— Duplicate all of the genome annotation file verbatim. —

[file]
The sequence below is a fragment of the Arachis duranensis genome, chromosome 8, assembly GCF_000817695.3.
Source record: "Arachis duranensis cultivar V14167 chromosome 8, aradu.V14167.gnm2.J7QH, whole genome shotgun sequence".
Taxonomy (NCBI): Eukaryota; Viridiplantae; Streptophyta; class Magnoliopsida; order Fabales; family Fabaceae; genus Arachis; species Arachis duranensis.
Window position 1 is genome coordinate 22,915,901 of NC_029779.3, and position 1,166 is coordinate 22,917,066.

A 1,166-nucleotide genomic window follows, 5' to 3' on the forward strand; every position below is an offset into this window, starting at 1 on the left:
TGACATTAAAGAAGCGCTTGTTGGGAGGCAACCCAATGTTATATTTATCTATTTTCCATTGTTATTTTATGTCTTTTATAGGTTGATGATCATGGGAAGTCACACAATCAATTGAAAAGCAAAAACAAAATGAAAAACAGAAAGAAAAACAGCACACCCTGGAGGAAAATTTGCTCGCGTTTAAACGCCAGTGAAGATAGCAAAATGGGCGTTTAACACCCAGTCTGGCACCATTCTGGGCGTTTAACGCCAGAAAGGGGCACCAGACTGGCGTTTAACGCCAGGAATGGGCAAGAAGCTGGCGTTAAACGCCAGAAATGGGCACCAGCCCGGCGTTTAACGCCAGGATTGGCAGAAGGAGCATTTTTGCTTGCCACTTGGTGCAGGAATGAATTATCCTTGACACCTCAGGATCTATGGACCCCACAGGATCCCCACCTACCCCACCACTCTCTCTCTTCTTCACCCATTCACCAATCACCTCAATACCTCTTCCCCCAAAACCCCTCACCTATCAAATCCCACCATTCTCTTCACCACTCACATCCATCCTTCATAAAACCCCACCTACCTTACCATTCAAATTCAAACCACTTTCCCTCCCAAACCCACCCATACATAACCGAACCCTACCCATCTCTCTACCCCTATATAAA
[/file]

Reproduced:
The sequence below is a fragment of the Arachis duranensis genome, chromosome 8, assembly GCF_000817695.3.
Source record: "Arachis duranensis cultivar V14167 chromosome 8, aradu.V14167.gnm2.J7QH, whole genome shotgun sequence".
Taxonomy (NCBI): Eukaryota; Viridiplantae; Streptophyta; class Magnoliopsida; order Fabales; family Fabaceae; genus Arachis; species Arachis duranensis.
Window position 1 is genome coordinate 22,915,901 of NC_029779.3, and position 1,166 is coordinate 22,917,066.

A 1,166-nucleotide genomic window follows, 5' to 3' on the forward strand; every position below is an offset into this window, starting at 1 on the left:
TGACATTAAAGAAGCGCTTGTTGGGAGGCAACCCAATGTTATATTTATCTATTTTCCATTGTTATTTTATGTCTTTTATAGGTTGATGATCATGGGAAGTCACACAATCAATTGAAAAGCAAAAACAAAATGAAAAACAGAAAGAAAAACAGCACACCCTGGAGGAAAATTTGCTCGCGTTTAAACGCCAGTGAAGATAGCAAAATGGGCGTTTAACACCCAGTCTGGCACCATTCTGGGCGTTTAACGCCAGAAAGGGGCACCAGACTGGCGTTTAACGCCAGGAATGGGCAAGAAGCTGGCGTTAAACGCCAGAAATGGGCACCAGCCCGGCGTTTAACGCCAGGATTGGCAGAAGGAGCATTTTTGCTTGCCACTTGGTGCAGGAATGAATTATCCTTGACACCTCAGGATCTATGGACCCCACAGGATCCCCACCTACCCCACCACTCTCTCTCTTCTTCACCCATTCACCAATCACCTCAATACCTCTTCCCCCAAAACCCCTCACCTATCAAATCCCACCATTCTCTTCACCACTCACATCCATCCTTCATAAAACCCCACCTACCTTACCATTCAAATTCAAACCACTTTCCCTCCCAAACCCACCCATACATAACCGAACCCTACCCATCTCTCTACCCCTATATAAA